Gallium Nitride transistors are therefore becoming a realistic and attractive alternative to silicon transistors and start conquering the field of power electronics.
Overview and advantages of the Hybrid Drain Gate Injection Transistor (HD-GiT) structure from Panasonic
Many GaN switches in the 600 V range presented up to now had the disadvantage of being self-conducting (normally ON). Unlike MOSFETs, this means that they conduct current when no gate voltage is applied. As a countermeasure, some manufacturers have implemented cascode structures to obtain normally OFF switches. Cascode structures have major drawbacks as compared with single normally off transistors though, such as the impossibility to directly control the switching speed of the GaN element, the increased manufacturing complexity, and increased parasitic elements due to the nature of the circuit.
Panasonic X-GaNTM transistors in contrast are a normally-OFF enhancement of the High Electron Mobility Transistor structure (HEMT). Like in HEMTs a very mobile 2D electron gas is generated at the boundary between two materials with different band gaps. An added p-doped gate structure gives to the X-GaN transistors their normally off characteristic (see Figure 1). The proposed transistor structure is called Hybrid-Drain Gate Injection Transistor (HD-GiT).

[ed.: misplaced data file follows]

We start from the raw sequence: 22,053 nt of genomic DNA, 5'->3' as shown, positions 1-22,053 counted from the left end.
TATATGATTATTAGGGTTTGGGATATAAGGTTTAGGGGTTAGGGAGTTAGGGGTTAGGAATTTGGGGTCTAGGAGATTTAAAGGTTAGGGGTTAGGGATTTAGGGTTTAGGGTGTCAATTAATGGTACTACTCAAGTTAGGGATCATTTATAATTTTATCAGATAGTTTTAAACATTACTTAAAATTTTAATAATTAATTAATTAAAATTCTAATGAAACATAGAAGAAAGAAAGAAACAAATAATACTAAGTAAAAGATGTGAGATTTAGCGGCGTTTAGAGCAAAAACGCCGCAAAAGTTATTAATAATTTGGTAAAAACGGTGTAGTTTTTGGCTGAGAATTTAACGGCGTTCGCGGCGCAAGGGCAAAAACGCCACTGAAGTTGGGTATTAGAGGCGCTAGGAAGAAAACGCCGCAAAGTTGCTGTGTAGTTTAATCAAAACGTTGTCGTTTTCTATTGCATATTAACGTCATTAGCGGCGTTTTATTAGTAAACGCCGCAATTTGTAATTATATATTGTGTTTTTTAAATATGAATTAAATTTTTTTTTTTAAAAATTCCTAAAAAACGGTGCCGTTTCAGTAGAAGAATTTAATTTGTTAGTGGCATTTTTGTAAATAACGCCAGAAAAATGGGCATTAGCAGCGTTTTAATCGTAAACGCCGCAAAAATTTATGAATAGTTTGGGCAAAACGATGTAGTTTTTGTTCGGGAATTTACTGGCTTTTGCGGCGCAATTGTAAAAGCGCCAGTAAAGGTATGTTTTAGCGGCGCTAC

Figure 1: Hybrid-Drain Gate Injection Transistor (HD-GiT)
Since the HD-GiT gate can be accessed directly, the gate circuit can be design to control and adjust the transistor’s du/dt and di/dt – a major advantage as compared with the cascade.
The lateral structure of the GiT is also advantageous for fast switching, since its parasitic capacitances are typically lower than those of vertical structures, such as for example silicon-based super-junction MOSFETs (see Figure 2).
The Figure-of-Merit (RDS(on) ∙ QG) of a 600V/70nOhm GiT is therefore ~350 mΩ ∙ nC, in other words around one tenth the value of modern silicon components.
Figure 2: Parasitic capacitances are typically lower
Gate driving principle